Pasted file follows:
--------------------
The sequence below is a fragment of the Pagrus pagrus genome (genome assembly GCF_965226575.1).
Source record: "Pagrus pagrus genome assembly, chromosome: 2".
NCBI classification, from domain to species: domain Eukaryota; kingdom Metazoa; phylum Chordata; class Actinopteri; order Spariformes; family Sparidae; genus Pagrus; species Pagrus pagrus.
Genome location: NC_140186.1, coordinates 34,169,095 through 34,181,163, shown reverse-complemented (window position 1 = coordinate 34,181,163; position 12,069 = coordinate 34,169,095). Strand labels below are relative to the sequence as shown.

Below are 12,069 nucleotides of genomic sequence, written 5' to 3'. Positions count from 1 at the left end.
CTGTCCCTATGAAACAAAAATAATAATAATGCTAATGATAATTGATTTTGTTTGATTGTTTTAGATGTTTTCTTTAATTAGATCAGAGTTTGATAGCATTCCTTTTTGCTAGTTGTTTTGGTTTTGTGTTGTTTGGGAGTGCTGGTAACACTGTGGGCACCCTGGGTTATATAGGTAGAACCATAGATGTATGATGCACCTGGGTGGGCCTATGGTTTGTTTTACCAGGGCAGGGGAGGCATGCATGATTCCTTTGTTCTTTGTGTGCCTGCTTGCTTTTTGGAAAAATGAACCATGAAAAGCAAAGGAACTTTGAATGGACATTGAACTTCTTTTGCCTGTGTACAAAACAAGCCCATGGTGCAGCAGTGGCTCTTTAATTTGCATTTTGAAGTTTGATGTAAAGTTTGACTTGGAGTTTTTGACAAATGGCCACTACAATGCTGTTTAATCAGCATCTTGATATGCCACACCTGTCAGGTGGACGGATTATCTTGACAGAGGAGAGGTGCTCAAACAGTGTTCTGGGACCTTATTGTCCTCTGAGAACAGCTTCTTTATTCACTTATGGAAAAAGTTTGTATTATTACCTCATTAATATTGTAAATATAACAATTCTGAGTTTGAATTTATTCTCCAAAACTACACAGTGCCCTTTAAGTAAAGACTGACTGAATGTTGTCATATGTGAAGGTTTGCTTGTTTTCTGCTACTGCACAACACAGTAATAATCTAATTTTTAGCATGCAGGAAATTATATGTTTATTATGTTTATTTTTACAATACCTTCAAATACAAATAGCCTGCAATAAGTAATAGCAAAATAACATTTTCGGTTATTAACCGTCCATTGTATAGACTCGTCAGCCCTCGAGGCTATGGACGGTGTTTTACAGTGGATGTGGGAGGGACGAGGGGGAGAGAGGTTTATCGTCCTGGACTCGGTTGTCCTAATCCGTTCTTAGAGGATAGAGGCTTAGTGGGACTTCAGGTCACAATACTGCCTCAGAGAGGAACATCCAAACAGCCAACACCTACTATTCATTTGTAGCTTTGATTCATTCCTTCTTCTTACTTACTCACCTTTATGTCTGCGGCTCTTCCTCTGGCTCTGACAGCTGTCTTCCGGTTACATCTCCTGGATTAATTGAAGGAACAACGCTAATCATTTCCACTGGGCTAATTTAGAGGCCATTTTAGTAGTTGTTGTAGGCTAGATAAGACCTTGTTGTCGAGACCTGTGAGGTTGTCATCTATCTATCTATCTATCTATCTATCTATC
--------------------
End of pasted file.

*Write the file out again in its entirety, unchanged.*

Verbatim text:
The sequence below is a fragment of the Pagrus pagrus genome (genome assembly GCF_965226575.1).
Source record: "Pagrus pagrus genome assembly, chromosome: 2".
NCBI classification, from domain to species: domain Eukaryota; kingdom Metazoa; phylum Chordata; class Actinopteri; order Spariformes; family Sparidae; genus Pagrus; species Pagrus pagrus.
Genome location: NC_140186.1, coordinates 34,169,095 through 34,181,163, shown reverse-complemented (window position 1 = coordinate 34,181,163; position 12,069 = coordinate 34,169,095). Strand labels below are relative to the sequence as shown.

Below are 12,069 nucleotides of genomic sequence, written 5' to 3'. Positions count from 1 at the left end.
CTGTCCCTATGAAACAAAAATAATAATAATGCTAATGATAATTGATTTTGTTTGATTGTTTTAGATGTTTTCTTTAATTAGATCAGAGTTTGATAGCATTCCTTTTTGCTAGTTGTTTTGGTTTTGTGTTGTTTGGGAGTGCTGGTAACACTGTGGGCACCCTGGGTTATATAGGTAGAACCATAGATGTATGATGCACCTGGGTGGGCCTATGGTTTGTTTTACCAGGGCAGGGGAGGCATGCATGATTCCTTTGTTCTTTGTGTGCCTGCTTGCTTTTTGGAAAAATGAACCATGAAAAGCAAAGGAACTTTGAATGGACATTGAACTTCTTTTGCCTGTGTACAAAACAAGCCCATGGTGCAGCAGTGGCTCTTTAATTTGCATTTTGAAGTTTGATGTAAAGTTTGACTTGGAGTTTTTGACAAATGGCCACTACAATGCTGTTTAATCAGCATCTTGATATGCCACACCTGTCAGGTGGACGGATTATCTTGACAGAGGAGAGGTGCTCAAACAGTGTTCTGGGACCTTATTGTCCTCTGAGAACAGCTTCTTTATTCACTTATGGAAAAAGTTTGTATTATTACCTCATTAATATTGTAAATATAACAATTCTGAGTTTGAATTTATTCTCCAAAACTACACAGTGCCCTTTAAGTAAAGACTGACTGAATGTTGTCATATGTGAAGGTTTGCTTGTTTTCTGCTACTGCACAACACAGTAATAATCTAATTTTTAGCATGCAGGAAATTATATGTTTATTATGTTTATTTTTACAATACCTTCAAATACAAATAGCCTGCAATAAGTAATAGCAAAATAACATTTTCGGTTATTAACCGTCCATTGTATAGACTCGTCAGCCCTCGAGGCTATGGACGGTGTTTTACAGTGGATGTGGGAGGGACGAGGGGGAGAGAGGTTTATCGTCCTGGACTCGGTTGTCCTAATCCGTTCTTAGAGGATAGAGGCTTAGTGGGACTTCAGGTCACAATACTGCCTCAGAGAGGAACATCCAAACAGCCAACACCTACTATTCATTTGTAGCTTTGATTCATTCCTTCTTCTTACTTACTCACCTTTATGTCTGCGGCTCTTCCTCTGGCTCTGACAGCTGTCTTCCGGTTACATCTCCTGGATTAATTGAAGGAACAACGCTAATCATTTCCACTGGGCTAATTTAGAGGCCATTTTAGTAGTTGTTGTAGGCTAGATAAGACCTTGTTGTCGAGACCTGTGAGGTTGTCATCTATCTATCTATCTATCTATCTATCTATC